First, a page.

In April 1763 he set sail for Alexandria and an extensive tour of the East. Adopting the alias 'The Chevalier de Montagu', he travelled through Armenia, Sinai and Jerusalem accompanied by Caroline Dormer Feroe, the beautiful, twenty-one year old wife of the Danish Consul in Alexandria. Montagu had persuaded Caroline to marry him having convinced her that her husband, away in Europe at the time, was dead. When she eventually discovered that she had been duped, Montagu, who had been received into the Roman Catholic faith at Jerusalem, simply declared that her marriage to a Protestant was void anyway. By then however, Caroline had rather gotten used to the idea of being 'La Contesse de Montagu', and instead of returning to her life as the wife of the rather dull Danish Consul she remained with Montagu for several years
George Romney - DALTON 1734 - 1802 KENDAL
PORTRAIT OF EDWARD WORTLEY MONTAGU (1713–1776)
oil on canvas
162.7 by 119 cm..; 64 by 46 3/4 in
The exact route of his travels is hard to follow, but he lived for some time at Rosetta, on the Nile Delta in Egypt, and travelled through Ottoman held Greece. In 1767 he visited Zante, Salonica and Constantinople; and for several years travelled extensively throughout Turkey, Palestine, Egypt, and possibly even as far afield as Ethiopia; sporadically returning to Italy, which he used as a base. By this time professing himself a Muslim, Montagu adopted Eastern dress and perpetrated the story that he was the illegitimate son of the Turkish Sultan, a claim that raised no complaint from the Sultan himself, and entitled him to wear the saffron turban and jewelled aigrette of a prince of the Ottoman Empire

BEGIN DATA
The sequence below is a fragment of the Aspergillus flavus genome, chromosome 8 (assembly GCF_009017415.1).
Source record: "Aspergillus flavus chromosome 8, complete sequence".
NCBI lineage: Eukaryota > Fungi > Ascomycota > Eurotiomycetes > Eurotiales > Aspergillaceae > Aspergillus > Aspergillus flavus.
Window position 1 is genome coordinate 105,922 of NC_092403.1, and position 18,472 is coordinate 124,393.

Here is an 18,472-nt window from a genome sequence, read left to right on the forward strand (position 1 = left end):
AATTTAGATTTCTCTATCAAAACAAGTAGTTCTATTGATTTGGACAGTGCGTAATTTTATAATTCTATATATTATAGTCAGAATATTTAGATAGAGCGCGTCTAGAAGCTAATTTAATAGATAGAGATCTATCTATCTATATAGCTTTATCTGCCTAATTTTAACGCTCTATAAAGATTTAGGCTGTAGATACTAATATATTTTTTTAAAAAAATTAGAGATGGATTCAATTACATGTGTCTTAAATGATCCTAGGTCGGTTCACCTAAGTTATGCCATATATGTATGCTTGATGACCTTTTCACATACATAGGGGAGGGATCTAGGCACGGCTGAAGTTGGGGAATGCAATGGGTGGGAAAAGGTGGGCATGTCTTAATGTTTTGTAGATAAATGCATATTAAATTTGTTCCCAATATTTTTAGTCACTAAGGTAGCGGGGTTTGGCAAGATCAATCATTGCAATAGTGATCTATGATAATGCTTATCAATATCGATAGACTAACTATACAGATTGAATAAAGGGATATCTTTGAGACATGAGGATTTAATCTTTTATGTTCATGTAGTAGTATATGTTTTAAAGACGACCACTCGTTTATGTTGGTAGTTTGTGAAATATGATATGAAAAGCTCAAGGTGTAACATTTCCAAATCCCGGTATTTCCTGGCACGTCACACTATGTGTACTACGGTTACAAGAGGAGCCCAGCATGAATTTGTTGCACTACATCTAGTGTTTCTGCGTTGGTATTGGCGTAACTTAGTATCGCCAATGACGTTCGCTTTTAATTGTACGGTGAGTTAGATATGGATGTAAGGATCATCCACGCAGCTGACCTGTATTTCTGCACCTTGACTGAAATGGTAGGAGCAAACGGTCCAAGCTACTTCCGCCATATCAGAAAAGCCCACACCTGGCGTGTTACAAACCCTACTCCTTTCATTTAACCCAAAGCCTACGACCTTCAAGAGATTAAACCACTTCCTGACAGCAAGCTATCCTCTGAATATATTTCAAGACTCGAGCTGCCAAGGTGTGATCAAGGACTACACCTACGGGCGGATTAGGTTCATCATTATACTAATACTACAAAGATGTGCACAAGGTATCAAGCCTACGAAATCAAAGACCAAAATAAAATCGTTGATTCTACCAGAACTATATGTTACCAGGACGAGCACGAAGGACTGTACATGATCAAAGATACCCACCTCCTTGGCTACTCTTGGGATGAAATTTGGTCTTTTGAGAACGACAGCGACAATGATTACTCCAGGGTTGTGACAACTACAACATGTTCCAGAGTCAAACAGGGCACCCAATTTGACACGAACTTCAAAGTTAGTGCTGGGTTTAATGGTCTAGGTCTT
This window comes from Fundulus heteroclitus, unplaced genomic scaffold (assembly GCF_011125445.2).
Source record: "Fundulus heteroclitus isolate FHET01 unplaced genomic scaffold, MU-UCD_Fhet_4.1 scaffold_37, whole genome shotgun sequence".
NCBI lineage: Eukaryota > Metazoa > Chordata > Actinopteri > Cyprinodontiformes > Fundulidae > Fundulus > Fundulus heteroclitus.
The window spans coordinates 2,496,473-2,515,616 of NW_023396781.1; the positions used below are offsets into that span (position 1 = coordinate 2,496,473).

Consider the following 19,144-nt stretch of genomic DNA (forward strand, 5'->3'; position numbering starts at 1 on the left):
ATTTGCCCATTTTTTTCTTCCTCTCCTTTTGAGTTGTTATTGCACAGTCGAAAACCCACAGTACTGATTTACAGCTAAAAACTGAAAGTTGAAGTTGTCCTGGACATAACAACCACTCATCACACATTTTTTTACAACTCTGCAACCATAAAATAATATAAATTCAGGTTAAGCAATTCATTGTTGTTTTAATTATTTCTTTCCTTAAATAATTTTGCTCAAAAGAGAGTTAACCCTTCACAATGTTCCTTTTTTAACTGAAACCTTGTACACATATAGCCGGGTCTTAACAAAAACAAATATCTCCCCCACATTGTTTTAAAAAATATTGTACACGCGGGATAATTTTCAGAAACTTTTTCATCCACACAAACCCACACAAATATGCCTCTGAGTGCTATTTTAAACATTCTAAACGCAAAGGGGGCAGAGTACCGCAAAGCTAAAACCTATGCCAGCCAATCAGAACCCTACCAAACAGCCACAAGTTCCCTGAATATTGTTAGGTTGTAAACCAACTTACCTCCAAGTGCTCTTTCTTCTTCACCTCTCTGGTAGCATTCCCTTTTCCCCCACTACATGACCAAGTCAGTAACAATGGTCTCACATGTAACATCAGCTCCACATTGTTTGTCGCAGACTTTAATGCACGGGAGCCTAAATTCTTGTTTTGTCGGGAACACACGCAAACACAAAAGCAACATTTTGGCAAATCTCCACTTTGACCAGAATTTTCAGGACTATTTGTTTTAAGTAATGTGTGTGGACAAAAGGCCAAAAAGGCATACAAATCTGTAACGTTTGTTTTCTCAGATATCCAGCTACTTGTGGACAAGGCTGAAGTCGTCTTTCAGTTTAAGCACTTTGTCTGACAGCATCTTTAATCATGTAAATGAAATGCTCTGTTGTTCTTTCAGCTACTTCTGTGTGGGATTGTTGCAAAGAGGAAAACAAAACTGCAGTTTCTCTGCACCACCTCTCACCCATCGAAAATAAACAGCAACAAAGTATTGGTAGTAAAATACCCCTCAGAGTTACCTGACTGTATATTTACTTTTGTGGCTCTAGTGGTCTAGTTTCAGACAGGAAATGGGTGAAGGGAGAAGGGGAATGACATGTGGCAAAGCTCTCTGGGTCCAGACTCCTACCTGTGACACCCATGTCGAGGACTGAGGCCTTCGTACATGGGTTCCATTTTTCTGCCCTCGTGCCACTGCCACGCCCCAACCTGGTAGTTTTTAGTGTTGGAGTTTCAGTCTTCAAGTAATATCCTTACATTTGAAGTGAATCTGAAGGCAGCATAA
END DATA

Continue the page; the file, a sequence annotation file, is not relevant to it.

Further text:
Edward Wortley Montagu
by Matthew William Gainsborough
oil on canvas, 1775
45 3/4 in. x 33 7/8 in. (1162 mm x 862 mm)
In July 1773 he finally returned to Venice, where after years of adventuring in the Middle East he lived in grand Oriental style. His many visitors included such distinguished figures as the King’s brother, Prince William Henry, Duke of Gloucester (1743–1805), and Montagu considered himself ‘part of the polite education of any noble youth who comes to this place on the grand tour’.
HRH William Henry, 1st Duke of Gloucester c.1775
Oil on canvas
231 x 139.5 cm
National Army Museum
Montagu died of choking on a fish-bone; he left a number of illegitimate children, some of whom were addressed in his will.
Edward Wortley Montagu, 1713-1776: The man in the iron wig
by Jonathan Curling